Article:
The views expressed in this article are strictly those of Max Wideman.
The contents of the book under review are the copyright property of the authors.
US spelling generally adopted throughout. Published here August 2017

Introduction | Book Structure | What We Liked
Downside | Concluding Thought


According to the authors Introduction:[23]

"Delivering Successful PMOs is intended to be the companion book to Leading Successful PMOs (Gower) by Peter Taylor, which was a guide to all project based organizations. It provided a common language to describe the variety of possible PMOs, explaining how to do the right things, in the right way, in the right order ..."

Given the admonition to do things in the right order, one might reasonably expect the first order of business would have been to establish a unique name for "Program Management Office", now the subject of this book. But apparently, that was not to be. Indeed, the authors now explain that:[24]

"On paper, PMO stands for 'Project Management Office' Confusingly, PMO can also mean Program Management Office, again depending on its function."

After several paragraphs elaborating on this dilemma in their previous book, the authors summarized their position by stating:[25]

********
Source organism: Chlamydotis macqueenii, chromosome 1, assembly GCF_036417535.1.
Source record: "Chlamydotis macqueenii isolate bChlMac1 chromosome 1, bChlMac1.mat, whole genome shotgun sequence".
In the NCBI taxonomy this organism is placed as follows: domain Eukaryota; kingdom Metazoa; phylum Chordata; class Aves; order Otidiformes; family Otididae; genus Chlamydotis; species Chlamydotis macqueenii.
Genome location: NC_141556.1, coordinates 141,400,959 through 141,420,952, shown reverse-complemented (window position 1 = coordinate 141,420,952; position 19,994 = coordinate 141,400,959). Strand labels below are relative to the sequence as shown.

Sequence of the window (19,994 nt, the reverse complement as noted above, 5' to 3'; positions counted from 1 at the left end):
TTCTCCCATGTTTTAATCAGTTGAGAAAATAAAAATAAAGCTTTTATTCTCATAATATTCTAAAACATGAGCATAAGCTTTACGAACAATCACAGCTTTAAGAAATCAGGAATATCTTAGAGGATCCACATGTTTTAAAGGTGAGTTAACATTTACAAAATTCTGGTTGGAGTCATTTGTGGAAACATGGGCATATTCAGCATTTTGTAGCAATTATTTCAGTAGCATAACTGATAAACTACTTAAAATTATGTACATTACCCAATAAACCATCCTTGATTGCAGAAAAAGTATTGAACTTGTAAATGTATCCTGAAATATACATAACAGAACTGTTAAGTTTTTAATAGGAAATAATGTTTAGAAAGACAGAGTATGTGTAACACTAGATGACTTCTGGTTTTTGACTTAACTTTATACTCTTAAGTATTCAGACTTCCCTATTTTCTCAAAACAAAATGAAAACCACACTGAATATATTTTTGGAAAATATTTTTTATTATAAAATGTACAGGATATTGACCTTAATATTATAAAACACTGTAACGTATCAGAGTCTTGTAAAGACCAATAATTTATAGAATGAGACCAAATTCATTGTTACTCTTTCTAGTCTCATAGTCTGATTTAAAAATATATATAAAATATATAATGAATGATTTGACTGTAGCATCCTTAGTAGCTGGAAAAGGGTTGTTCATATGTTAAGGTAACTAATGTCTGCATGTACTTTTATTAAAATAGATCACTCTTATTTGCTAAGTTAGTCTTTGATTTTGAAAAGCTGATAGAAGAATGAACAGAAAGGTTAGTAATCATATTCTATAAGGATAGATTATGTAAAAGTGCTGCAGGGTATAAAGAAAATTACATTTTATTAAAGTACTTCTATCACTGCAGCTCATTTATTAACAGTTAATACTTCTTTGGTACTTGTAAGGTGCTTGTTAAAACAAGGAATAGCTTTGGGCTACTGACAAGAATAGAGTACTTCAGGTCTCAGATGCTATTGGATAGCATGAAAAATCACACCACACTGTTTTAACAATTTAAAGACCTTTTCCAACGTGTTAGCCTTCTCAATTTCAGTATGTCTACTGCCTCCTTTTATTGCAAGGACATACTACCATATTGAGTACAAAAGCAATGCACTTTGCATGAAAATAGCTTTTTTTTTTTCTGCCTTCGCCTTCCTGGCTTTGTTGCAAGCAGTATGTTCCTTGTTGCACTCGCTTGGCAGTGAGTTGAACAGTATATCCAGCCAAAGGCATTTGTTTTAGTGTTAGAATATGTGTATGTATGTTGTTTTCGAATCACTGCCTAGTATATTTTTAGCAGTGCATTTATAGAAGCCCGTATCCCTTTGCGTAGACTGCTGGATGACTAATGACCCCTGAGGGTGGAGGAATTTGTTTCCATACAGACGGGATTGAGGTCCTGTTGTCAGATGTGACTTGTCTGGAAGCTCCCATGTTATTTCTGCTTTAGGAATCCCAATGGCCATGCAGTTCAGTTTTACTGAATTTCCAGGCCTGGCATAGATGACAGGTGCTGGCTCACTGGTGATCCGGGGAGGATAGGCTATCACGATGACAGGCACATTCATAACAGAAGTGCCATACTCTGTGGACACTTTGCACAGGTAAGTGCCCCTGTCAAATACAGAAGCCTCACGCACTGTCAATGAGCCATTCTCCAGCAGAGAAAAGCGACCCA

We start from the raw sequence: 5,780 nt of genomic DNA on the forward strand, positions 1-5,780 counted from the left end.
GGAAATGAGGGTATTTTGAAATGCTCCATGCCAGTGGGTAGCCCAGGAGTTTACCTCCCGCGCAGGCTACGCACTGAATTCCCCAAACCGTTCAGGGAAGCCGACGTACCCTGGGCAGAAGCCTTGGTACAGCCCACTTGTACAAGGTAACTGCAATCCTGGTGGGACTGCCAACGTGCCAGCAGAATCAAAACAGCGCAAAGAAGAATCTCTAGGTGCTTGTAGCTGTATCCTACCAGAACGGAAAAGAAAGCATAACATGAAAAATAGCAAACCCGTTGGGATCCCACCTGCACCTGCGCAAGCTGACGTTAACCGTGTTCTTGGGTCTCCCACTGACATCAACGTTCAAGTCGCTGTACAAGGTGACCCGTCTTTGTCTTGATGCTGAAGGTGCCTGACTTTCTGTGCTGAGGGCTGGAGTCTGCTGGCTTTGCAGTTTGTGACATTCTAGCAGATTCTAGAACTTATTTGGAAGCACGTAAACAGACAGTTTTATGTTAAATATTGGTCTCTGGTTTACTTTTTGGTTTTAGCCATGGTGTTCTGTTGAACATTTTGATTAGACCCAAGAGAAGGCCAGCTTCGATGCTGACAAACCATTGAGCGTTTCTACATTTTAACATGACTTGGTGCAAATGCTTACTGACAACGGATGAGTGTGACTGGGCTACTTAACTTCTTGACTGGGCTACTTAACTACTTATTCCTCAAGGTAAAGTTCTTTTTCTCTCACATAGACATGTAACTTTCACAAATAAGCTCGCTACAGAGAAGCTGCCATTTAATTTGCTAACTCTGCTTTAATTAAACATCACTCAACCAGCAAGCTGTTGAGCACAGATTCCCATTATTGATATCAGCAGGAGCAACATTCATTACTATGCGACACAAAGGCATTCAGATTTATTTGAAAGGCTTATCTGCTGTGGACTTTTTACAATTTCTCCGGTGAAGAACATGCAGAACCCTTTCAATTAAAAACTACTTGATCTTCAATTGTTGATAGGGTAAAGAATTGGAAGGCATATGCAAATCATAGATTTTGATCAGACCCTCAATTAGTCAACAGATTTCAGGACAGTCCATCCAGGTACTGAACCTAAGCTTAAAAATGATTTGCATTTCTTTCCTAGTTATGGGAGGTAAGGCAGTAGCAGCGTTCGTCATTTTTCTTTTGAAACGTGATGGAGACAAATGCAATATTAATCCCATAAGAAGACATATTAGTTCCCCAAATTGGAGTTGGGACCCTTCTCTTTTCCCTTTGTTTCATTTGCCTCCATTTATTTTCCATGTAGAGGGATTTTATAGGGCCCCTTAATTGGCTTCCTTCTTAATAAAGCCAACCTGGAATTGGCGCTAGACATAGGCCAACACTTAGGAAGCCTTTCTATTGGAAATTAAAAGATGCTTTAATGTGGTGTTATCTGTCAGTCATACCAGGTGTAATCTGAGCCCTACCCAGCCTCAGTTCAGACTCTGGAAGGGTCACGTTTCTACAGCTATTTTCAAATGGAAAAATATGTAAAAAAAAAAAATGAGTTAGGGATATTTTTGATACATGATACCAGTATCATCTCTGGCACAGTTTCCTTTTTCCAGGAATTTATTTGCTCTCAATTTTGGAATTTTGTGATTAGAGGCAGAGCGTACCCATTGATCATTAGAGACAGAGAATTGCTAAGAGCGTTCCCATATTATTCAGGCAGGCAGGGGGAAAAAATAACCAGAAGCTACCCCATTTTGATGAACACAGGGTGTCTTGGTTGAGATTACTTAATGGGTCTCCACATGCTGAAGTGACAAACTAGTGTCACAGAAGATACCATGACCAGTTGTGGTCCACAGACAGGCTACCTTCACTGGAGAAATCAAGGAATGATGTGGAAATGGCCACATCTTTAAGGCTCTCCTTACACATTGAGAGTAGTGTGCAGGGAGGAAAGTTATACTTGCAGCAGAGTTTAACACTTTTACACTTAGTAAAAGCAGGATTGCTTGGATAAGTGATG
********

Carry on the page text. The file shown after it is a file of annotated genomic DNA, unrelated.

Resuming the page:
"That was a long explanation; in simpler, shorter terms a PMO was described as:

'Doing the right things, in the right way, in the right order, with the right team.' "

But why pussyfoot around this naming convention? Why not establish a suitable label for use throughout the whole of this book? Hopefully this would have become sufficiently well known to be entrenched worldwide. If nothing else, that would be of significant benefit to book sales. Our choice as a short-form for "Program Management Office" is PgMO, which we have adopted throughout this critique. This follows the style of reference for "Project Portfolio Management Office" that is steadily growing, i.e. "PPfMO".

Referring back to "Working Framework" shown in Figure 1 earlier, we are not clear why the sequence of work is displayed as a circle. That's considering that the outcome of this project is the transfer of the new organizational element to its new masters. Assuming the project to be successfully delivered, then why would it need to be repeated into another cycle? However, as noted earlier, the authors do recommend it be applied to the new projects for which this entity will be responsible.

Another thing that we noticed in particular is that the authors gave no indication to the potential reader about the applicability of an organization having a need for a PgMO in the first place. Surely that must be an organization with a sufficient number of projects and potential projects that are all competing for limited corporate financing and resources? If this is true, then it seems to us that the most likely organizations that have sufficient competing projects to justify a PgMO are those in the Information Technology sector.

So potential readers of this book should keep that focus in mind.

What We Liked  What We Liked

23. Ibid, p1
24. Ibid, p3
25. Ibid, p4
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